BMW's battery graveyard gives EV cast-offs a second life

Electrified cars may be increasingly popular, but one of the big questions is what happens when the batteries aren't holding enough charge for use on the road? BMW is showing off one of its solutions, officially opening its battery storage farm at the grounds of BMW Plant Leipzig in Germany today. Inside the facility, a next-door neighbor to the plant where it produces EVs like the BMW i3, is the place where old electric car batteries go to retire.

The problem with electric cars – or, at least, one of them – is that they're only as useful as their range. That means power-dense batteries, and over time that density declines as the batteries age. When the cells aren't pulling their weight any more, or the car itself is decommissioned, something has to be done.

Turns out, though, that even if a battery isn't up to storing power for a car, that doesn't mean it's not storing any power. In fact, BMW itself has an i3 battery warranty that suggests that the car's high-voltage power pack should keep at least 70-percent of its original value at delivery after eight years of that happening. If it dips under that, BMW will replace it.

70-percent of a 22 to 33 kWh battery, as fitted to the i3, is still a decent amount of storage. What BMW is doing with them is racking them up as a way to store power produced by a bank of wind turbines also on the site. It can use that power when BMW's facilities need it, or, since it's connected to the country's power grid, feed it into that for more widespread use during periods of high demand. On the flip side, when there's an excess of power on the grid, BMW's batteries can take some of it to save for later.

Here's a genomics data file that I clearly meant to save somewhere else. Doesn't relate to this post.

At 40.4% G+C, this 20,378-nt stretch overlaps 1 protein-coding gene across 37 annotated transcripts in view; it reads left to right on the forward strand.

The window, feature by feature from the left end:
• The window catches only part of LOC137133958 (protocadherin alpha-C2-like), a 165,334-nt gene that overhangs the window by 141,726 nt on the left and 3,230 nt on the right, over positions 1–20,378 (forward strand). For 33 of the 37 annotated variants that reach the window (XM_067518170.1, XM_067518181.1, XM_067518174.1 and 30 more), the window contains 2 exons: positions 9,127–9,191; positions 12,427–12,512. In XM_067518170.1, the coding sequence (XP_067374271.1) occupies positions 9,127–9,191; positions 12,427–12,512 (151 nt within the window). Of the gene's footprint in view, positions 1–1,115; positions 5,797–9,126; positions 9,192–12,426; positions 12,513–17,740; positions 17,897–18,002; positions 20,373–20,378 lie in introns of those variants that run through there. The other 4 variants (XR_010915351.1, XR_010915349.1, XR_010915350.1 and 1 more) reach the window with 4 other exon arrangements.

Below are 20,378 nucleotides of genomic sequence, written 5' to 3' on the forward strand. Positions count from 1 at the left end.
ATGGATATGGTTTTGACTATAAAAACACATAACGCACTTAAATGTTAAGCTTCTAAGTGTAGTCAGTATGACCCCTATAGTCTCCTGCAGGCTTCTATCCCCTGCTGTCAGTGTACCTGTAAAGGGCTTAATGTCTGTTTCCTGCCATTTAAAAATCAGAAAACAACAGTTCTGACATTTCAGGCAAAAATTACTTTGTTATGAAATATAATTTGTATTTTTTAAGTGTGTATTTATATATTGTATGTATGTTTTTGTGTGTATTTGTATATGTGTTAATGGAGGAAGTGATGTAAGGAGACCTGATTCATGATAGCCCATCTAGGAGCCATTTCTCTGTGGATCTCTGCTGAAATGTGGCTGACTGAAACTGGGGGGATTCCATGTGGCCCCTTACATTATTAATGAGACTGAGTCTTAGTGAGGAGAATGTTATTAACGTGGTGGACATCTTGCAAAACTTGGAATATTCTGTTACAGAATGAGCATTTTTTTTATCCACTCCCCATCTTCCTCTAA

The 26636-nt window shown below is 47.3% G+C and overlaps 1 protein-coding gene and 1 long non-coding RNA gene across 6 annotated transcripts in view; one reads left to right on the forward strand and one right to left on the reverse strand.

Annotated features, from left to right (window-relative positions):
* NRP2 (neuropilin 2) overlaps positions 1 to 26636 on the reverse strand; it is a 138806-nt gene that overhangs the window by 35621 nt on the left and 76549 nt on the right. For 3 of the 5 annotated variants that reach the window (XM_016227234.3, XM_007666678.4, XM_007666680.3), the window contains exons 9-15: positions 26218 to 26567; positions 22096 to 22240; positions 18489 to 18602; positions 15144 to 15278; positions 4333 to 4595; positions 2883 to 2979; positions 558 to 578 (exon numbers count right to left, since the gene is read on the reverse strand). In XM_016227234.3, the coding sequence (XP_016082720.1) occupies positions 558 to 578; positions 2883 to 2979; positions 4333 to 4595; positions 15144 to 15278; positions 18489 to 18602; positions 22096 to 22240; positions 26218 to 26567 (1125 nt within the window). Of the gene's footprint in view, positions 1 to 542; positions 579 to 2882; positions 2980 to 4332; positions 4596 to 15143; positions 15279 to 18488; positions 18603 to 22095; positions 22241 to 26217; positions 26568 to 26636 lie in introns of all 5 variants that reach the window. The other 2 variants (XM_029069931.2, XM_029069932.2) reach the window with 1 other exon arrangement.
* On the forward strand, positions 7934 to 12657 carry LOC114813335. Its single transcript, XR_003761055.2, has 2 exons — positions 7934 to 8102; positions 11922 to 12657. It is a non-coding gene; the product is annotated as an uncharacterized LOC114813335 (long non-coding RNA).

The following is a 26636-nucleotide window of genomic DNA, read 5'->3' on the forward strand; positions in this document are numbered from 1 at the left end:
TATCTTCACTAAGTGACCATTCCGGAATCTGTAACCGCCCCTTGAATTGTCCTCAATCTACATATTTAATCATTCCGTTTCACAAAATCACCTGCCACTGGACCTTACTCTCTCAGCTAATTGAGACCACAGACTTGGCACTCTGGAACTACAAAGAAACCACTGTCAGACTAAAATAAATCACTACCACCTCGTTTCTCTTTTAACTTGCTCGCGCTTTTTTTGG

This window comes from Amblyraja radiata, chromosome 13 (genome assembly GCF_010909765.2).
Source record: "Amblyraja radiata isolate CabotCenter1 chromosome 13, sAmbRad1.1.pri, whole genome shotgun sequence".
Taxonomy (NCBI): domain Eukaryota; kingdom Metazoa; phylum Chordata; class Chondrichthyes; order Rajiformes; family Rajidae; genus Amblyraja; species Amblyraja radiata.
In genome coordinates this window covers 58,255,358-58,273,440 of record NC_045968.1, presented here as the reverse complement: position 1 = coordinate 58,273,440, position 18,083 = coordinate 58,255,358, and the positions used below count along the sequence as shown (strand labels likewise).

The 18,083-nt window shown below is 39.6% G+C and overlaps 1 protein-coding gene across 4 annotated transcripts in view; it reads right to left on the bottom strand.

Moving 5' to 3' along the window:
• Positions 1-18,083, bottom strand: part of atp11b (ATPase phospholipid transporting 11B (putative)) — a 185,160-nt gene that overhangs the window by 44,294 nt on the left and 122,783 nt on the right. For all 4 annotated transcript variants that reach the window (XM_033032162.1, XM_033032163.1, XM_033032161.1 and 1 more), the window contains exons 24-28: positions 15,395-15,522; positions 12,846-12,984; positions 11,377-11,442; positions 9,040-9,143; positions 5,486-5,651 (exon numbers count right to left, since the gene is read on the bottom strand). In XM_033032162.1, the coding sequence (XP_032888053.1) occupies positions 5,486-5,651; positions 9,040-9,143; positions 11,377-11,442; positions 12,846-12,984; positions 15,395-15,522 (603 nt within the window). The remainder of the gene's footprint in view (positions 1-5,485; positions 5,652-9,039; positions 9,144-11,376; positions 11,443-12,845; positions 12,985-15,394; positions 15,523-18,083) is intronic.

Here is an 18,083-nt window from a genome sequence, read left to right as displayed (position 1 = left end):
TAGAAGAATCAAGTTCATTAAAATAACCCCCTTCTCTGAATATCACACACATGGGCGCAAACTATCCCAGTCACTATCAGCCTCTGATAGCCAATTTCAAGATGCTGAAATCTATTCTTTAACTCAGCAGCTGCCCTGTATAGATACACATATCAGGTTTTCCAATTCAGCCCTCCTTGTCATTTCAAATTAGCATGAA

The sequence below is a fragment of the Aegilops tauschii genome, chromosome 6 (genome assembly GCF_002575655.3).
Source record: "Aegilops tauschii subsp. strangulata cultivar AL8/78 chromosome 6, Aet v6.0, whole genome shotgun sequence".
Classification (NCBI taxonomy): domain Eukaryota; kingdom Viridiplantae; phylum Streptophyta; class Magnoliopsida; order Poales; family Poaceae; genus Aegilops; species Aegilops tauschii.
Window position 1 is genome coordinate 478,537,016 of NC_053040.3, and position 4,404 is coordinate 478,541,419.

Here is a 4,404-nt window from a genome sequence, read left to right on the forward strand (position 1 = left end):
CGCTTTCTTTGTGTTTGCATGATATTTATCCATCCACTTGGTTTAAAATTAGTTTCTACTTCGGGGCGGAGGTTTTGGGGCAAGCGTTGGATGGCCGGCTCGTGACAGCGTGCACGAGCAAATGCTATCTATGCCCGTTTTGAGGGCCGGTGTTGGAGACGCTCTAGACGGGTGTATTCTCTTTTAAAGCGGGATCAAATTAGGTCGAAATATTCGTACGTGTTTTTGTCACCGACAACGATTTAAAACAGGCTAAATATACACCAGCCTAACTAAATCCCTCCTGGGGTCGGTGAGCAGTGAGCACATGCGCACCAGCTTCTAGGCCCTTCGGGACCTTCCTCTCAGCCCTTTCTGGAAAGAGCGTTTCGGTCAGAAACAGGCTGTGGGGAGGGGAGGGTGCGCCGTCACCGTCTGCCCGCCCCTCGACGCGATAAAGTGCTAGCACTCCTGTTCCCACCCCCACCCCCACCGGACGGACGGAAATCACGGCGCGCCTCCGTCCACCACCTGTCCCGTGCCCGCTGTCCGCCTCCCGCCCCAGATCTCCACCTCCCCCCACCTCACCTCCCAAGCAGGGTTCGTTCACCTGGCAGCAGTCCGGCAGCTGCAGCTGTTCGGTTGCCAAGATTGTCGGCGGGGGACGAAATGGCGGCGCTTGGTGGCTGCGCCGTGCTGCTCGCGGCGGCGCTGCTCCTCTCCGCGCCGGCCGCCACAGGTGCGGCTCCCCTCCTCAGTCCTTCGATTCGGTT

The Leipzig battery farm can house up to 700 used BMW i3 batteries, the automaker says, though right now there are 500 new and used batteries installed. That, BMW says, is because the i3 is only four years old, and most of the cars are still on the road with their original battery packs.

"The capacity of 700 high-voltage batteries is the equivalent of an electric range of 100,000 km [62k miles] in a BMW i3," Joachim Kolling, Head of Energy Services at the BMW Group, said of the plant. "The scalable approach means that the storage unit could be further expanded to accommodate more batteries. It is also already compatible with upcoming battery generations and therefore future-proof."

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Electric car makers haven't yet reached a consensus about what should be done with old EV batteries. Tesla, for instance, while it has a number of projects involving battery farms, uses new power packs rather than old ones from its cars. Those end-of-life batteries are recycled instead, extracting as much of the rare-earth materials inside as possible for reuse.